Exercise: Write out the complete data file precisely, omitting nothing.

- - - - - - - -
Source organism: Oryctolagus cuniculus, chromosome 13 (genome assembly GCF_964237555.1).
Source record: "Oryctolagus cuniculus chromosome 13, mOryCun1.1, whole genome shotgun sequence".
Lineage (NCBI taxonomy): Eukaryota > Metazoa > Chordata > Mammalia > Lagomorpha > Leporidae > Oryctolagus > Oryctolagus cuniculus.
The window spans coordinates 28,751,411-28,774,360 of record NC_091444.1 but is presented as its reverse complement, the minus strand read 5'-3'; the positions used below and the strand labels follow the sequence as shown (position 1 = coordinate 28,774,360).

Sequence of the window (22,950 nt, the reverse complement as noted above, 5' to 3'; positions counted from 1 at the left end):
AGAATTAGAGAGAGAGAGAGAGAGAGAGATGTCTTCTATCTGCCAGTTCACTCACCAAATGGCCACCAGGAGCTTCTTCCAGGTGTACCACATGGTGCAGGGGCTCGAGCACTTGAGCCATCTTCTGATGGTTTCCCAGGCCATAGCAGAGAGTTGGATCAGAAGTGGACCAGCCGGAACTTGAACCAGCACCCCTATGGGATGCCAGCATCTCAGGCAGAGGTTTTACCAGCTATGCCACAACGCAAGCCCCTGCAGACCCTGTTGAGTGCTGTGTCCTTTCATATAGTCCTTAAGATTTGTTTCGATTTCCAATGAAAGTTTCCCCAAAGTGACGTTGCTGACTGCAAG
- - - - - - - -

Source organism: Oryctolagus cuniculus, chromosome 13 (genome assembly GCF_964237555.1).
Source record: "Oryctolagus cuniculus chromosome 13, mOryCun1.1, whole genome shotgun sequence".
Lineage (NCBI taxonomy): Eukaryota > Metazoa > Chordata > Mammalia > Lagomorpha > Leporidae > Oryctolagus > Oryctolagus cuniculus.
The window spans coordinates 28,751,411-28,774,360 of record NC_091444.1 but is presented as its reverse complement, the minus strand read 5'-3'; the positions used below and the strand labels follow the sequence as shown (position 1 = coordinate 28,774,360).

Sequence of the window (22,950 nt, the reverse complement as noted above, 5' to 3'; positions counted from 1 at the left end):
AGAATTAGAGAGAGAGAGAGAGAGAGAGATGTCTTCTATCTGCCAGTTCACTCACCAAATGGCCACCAGGAGCTTCTTCCAGGTGTACCACATGGTGCAGGGGCTCGAGCACTTGAGCCATCTTCTGATGGTTTCCCAGGCCATAGCAGAGAGTTGGATCAGAAGTGGACCAGCCGGAACTTGAACCAGCACCCCTATGGGATGCCAGCATCTCAGGCAGAGGTTTTACCAGCTATGCCACAACGCAAGCCCCTGCAGACCCTGTTGAGTGCTGTGTCCTTTCATATAGTCCTTAAGATTTGTTTCGATTTCCAATGAAAGTTTCCCCAAAGTGACGTTGCTGACTGCAAG